Leaving bank after <6 months stint

I joined a well known boutique in LA about 3 months ago with what turned out to be an incredibly toxic culture as a lateral. Aggressive seniors, heavy emphasis on facetime, and 0 junior culture. Before the move, I spent ~2 years as a highly underpaid analyst at a regional boutique.

I definitely did not do proper diligence on the group, otherwise I would not be in this position. For context on my decision to move, I was attracted by the pay increase, but was driven more by the awful culture at my old shop. I was miserable in my previous role (combination of bad culture and terrible comp) and was desperate to take anything that would get me out of that position. Basically, I jumped out of the frying pan and into the fire as far as poor work environments go.

My mental health has taken a nosedive as a result of this whole experience, and I'm seriously considering quitting abruptly to reevaluate what I want from my career. Given my past 2 banking experience, I'm now pretty confident that IB as a whole is just not a great fit for me, and I have no interest in PE exits, although I would love to keep the door open for earlier stage investing which is another reason why I considered making a move to a shop with a better brand. I realize that leaving would probably jeopardize my shot at the best "exit ops" but I also question whether many of those exits are a good fit for my personality/work interests/etc. 

My question for the group: does it ever make sense to quit soon after starting a new role, and does it ever make sense to accept a resume gap while searching for a role that's a better fit? I'm guessing the answer is "no", but I have found that recruiters for things like corp dev and strategic finance are icing me given short tenure at my current firm, and I also am pretty unhappy with the idea of struggling through a year with my current firm. Would appreciate any advice or experiences you guys have had with with this type of decision.

Comments (4)

Most Helpful
  • Associate 3 in IB-M&A
2mo 

How long were you at your first job? I would say 2 very short stints (under 1 year) is a pretty big red flag. If you got to 14-18 months at the old place, I think you have more cred.

What is your financial situation? I would budget for 6 months without a job, potentially even a year "worse case scenario" given the economy and the fact that your resume needs some explaining. If your parents are willing to help out or you have a lot of savings, you might be okay with this. But lots of people who quit think they'll have a new job in 3 months, that is rarely the case even in a great job market.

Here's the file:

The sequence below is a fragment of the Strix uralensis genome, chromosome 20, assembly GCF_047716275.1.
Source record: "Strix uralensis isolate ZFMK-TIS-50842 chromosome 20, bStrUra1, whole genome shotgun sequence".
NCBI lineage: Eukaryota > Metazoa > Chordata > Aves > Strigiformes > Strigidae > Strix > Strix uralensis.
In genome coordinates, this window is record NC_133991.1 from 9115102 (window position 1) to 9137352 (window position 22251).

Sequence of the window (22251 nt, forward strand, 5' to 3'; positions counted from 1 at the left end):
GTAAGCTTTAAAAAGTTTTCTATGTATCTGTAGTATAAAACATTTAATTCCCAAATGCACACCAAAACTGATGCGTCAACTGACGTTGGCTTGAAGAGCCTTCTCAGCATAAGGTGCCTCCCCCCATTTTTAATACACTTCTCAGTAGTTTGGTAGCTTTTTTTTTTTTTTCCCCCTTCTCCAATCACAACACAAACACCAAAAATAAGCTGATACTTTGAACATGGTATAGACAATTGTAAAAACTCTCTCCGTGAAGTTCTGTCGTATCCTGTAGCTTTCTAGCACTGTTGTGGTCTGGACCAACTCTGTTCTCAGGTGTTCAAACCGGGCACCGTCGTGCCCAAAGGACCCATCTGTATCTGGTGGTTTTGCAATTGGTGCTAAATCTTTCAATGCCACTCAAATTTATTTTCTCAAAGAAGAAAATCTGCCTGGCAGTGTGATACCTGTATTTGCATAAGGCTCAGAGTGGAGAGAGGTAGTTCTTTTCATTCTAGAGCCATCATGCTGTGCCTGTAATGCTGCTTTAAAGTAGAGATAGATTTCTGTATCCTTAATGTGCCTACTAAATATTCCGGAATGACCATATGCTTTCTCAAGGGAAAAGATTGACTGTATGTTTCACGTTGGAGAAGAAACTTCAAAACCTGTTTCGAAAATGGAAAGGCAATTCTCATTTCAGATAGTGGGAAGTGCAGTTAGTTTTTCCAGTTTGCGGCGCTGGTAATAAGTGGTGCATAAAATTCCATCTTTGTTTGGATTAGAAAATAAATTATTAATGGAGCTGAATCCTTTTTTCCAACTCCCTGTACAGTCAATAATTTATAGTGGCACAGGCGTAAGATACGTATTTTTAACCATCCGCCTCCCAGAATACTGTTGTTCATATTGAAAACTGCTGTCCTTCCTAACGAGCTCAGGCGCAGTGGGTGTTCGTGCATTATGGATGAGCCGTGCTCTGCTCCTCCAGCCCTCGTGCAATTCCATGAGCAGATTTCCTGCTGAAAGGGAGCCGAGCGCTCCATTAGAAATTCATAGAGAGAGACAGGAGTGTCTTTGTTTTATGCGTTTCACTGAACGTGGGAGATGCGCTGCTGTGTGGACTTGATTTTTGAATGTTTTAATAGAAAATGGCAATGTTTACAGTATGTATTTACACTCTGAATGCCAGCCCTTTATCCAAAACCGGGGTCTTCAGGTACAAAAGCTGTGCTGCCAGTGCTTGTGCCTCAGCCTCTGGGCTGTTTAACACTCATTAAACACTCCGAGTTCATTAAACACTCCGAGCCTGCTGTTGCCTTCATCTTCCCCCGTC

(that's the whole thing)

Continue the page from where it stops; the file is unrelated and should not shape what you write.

I would try to make it to 6 months in this job, and start thinking about what is next in the meantime. If you can figure out the financials and mentally just need out of there, you will recover but it may just take you a while to find a new spot. Sounds like IB is not for you, perhaps corporate (FP&A, IR, strategy) would be a better fit. They also may be a little more understanding of the short stints and the story for wanting better culture would make sense.

  • Incoming Analyst in IB-M&A
2mo 

Is this Moelis?

  • Analyst 1 in IB - Cov
2mo 

Brother please listen - do not under any circumstance quit. I know you're hurting. I can see it in the way you write. I know you want to find air and let the storm pass for a reset. Unfortunately, you can't do that. You did ~2 years at a regional boutique which is ok but leaving 3 months in for current role is not a smart choice. An associate just posted his " to the analysts who are thinking of quitting" advice and you should read it. Deals exactly with the situation you are in. It's trending right now. Would recommend doing the following
 

1) read that post because it answers all of your questions about mental health and survival. 

2) Watch an interview from Nando Parado (check my spelling). He's a survivor from Andes mountain plane crash where (long story short) he and friends who were junior soccer players survived 72 days on a snowy mountain by resorting to cannibalism. In his interviews, he's a normal guy. But his whole thing now is motivating people to be stronger and braver. He said no one he's ever met has made a decision like him. Put your problems into perspective. You said comp was better. You have a job in this economy and you're closer to associate. You need to close the bunker door and lock it in. Once you hit associate then I recommend finding alternatives or switching to a product group.

If you leave (and it sounds like that's what is going to happen when the molding breaks here) please remember a 9-5 is not the life you dreamed of. That is not an escape to banking. It brings new problems not diminishes them. Good luck

  • Analyst 1 in IB - Cov
2mo 

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